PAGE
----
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The Forum > Article Comments > The nuclear house of cards > Comments

The nuclear house of cards : Comments

By Mia Pepper, published 20/11/2014

In the face of nuclear war, nuclear disaster, public opposition, financial struggle, and the growth and competitiveness of renewable technologies, the house of cards that is the nuclear industry is bound to collapse again.

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Funny how the author didn't seem to catch the WNA report that said 60 new reactors were planned or under construction. The uranium price is certain to rebound. Also strange how sun drenched places like the UAE are building reactors when you think they'd have solar if it could do the job.
Posted by Taswegian, Thursday, 20 November 2014 7:33:06 AM
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"Growth and competitiveness of renewable technologies" is only in the fevered imaginings of BAs. Those grounded in reality know that any "Green" incremental improvements are more than matched by incremental improvements of non-renewables.

The main game is energy stability in which renewables exhibit massive failure. Unstable often wildly so, supply is equivalent to NO supply, if you can't rely on it, it can't be used. A basic stabiliser, "Batteries" and even "Ultra Caps" all suffer from incapacity and Longevity problems. The long and short of it batteries are crap, go to any airport lounge and watch lost souls trying to find a GPO for a charger.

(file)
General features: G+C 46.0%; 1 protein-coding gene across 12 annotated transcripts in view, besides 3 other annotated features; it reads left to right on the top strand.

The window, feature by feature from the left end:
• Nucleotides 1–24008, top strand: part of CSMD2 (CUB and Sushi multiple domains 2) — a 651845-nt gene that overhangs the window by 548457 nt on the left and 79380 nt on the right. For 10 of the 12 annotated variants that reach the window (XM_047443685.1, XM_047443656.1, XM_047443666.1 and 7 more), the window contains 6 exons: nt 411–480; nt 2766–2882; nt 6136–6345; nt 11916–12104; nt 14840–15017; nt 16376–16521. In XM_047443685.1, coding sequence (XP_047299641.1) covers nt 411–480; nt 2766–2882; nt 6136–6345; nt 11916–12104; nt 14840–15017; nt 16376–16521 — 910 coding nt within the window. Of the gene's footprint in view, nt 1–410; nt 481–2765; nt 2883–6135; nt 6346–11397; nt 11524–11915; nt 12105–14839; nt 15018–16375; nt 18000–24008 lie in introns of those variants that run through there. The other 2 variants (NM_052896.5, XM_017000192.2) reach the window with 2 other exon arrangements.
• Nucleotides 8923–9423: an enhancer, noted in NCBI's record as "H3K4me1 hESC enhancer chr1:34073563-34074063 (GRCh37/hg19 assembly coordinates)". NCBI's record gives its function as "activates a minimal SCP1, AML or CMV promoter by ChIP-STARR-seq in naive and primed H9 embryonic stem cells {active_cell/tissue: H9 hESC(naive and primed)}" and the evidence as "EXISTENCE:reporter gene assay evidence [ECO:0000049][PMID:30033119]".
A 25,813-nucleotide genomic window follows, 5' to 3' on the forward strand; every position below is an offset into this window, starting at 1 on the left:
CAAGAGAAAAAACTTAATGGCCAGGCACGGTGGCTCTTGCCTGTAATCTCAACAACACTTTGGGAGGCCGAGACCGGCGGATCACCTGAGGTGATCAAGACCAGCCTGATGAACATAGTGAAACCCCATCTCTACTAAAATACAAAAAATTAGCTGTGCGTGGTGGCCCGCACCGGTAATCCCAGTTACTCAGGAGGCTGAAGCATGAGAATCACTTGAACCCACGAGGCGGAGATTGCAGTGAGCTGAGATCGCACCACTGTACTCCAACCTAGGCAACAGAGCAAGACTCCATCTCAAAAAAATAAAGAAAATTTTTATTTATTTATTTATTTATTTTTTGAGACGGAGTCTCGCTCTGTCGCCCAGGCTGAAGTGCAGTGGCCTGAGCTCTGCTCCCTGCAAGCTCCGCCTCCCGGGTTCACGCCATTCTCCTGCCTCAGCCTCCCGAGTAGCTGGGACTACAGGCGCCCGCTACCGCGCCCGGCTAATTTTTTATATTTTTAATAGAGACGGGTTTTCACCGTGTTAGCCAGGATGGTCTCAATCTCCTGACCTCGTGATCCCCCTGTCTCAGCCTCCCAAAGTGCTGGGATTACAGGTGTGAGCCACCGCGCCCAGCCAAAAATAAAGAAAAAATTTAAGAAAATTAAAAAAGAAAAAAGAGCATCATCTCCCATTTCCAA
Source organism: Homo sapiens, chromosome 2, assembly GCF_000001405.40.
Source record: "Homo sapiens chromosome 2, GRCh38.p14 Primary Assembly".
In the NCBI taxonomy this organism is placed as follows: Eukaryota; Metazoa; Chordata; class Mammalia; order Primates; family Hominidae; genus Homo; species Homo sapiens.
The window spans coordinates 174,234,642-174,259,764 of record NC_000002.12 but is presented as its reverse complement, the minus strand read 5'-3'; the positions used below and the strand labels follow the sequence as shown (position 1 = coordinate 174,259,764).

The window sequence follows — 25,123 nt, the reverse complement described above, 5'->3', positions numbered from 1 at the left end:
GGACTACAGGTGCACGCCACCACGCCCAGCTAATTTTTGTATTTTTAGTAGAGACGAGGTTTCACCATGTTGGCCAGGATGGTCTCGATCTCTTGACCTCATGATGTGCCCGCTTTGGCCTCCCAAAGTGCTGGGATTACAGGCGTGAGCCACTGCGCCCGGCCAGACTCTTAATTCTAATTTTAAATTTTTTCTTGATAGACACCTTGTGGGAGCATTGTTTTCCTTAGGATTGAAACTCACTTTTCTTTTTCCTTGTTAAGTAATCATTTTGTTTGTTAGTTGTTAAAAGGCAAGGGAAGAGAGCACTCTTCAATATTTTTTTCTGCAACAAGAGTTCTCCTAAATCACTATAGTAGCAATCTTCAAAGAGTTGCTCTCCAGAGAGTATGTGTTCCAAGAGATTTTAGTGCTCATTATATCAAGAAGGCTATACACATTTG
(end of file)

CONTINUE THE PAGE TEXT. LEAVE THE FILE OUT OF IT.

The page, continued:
Distributed generation has a lot to say for it both technically, economically and strategically (defense). But if associated with volatility it defeats itself as it increases the need for centralised stabilisation.
Posted by McCackie, Thursday, 20 November 2014 8:03:34 AM
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I guess I don't have the benefit of having my views defined and fixed by my job. Mia is a 'nuclear free campaigner', I a humble retired scientist who simply tries to think logically according to my craft. To save me time, here's an example that I just sent off to a newspaper.

"Nine key leaders have answered The Australianís questions about future prosperity (Steps to secure our future prosperity, Business Review, 20/11). Their responses on future energy are interesting but predictable. None is prepared to take the long term view that the electrification of transportation, the elimination of fossil fuels from industries like steel, cement and fertiliser production, the inevitable rise in energy requirements of mining as ores get deeper and poorer, and the emergence of new industries like carbon-free transport fuel manufacture will need a major increase in primary energy capacity that only nuclear power can offer.

It is clearly not the job of todayís industry leaders to plan for problems two or three generations away. So what do we hear from government via the Minister for Industry, Ian Macfarlane? Avoidance is what we hear. No government leader is prepared to disturb the comfort of voters who imagine that the nation can run entirely on wind, sun and waves."